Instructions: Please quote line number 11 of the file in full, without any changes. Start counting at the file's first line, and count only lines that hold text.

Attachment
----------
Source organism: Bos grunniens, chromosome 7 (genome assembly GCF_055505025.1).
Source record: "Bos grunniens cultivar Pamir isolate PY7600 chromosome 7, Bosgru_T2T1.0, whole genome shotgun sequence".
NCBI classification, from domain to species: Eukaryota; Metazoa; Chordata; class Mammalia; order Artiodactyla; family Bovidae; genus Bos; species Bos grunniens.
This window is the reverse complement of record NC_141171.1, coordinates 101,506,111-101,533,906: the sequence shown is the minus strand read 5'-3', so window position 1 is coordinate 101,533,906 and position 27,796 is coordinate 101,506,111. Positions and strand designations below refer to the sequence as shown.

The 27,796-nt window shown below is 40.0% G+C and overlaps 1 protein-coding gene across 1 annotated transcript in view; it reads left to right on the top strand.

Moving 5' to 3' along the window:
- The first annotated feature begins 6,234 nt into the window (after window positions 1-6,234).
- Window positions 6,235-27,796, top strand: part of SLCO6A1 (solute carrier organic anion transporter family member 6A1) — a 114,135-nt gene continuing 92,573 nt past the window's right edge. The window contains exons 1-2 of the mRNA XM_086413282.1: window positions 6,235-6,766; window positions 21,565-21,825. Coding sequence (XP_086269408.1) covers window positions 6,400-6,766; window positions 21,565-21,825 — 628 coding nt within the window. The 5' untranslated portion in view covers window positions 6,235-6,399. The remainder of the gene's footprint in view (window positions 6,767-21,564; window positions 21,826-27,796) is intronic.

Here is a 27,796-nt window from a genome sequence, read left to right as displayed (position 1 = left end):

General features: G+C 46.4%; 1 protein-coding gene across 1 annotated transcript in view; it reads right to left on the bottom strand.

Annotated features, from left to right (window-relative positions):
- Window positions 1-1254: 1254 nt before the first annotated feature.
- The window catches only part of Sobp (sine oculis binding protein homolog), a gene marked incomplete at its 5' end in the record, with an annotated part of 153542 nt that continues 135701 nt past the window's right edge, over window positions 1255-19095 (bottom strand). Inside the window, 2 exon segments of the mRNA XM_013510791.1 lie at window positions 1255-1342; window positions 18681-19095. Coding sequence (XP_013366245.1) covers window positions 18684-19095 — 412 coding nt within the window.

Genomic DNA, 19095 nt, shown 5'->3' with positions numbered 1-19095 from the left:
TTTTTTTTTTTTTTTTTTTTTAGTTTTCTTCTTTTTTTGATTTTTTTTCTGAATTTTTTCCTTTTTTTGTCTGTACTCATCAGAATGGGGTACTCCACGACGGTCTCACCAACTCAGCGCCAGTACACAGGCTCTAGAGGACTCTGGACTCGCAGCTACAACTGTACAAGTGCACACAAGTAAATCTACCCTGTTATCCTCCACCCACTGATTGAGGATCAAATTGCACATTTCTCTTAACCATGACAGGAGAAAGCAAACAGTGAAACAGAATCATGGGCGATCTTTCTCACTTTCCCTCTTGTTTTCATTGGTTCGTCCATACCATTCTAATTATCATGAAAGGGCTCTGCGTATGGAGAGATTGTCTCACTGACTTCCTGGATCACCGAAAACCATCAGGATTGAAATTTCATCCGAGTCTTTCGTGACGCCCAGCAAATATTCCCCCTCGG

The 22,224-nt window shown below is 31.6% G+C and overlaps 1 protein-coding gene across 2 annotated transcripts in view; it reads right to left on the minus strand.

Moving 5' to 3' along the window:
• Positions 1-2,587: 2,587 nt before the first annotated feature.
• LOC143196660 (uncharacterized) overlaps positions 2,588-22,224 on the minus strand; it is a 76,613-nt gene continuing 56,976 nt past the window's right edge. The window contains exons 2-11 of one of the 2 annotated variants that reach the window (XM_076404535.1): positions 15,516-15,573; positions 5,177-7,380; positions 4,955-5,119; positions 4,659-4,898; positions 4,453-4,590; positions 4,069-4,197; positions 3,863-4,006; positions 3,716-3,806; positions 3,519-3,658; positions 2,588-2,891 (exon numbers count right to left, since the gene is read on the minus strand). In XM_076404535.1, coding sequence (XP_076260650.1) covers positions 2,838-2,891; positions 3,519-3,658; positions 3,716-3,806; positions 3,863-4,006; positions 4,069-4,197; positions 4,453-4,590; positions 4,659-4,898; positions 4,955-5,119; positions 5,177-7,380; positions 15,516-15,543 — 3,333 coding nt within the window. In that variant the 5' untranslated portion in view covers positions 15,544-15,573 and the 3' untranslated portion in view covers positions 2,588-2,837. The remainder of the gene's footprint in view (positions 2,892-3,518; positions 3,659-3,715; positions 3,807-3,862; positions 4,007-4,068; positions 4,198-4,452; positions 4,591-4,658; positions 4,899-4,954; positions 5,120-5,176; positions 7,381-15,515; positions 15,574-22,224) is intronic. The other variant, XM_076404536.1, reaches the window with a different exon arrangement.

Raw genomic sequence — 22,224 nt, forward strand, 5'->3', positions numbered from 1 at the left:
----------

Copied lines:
Annotated features, from left to right (window-relative positions):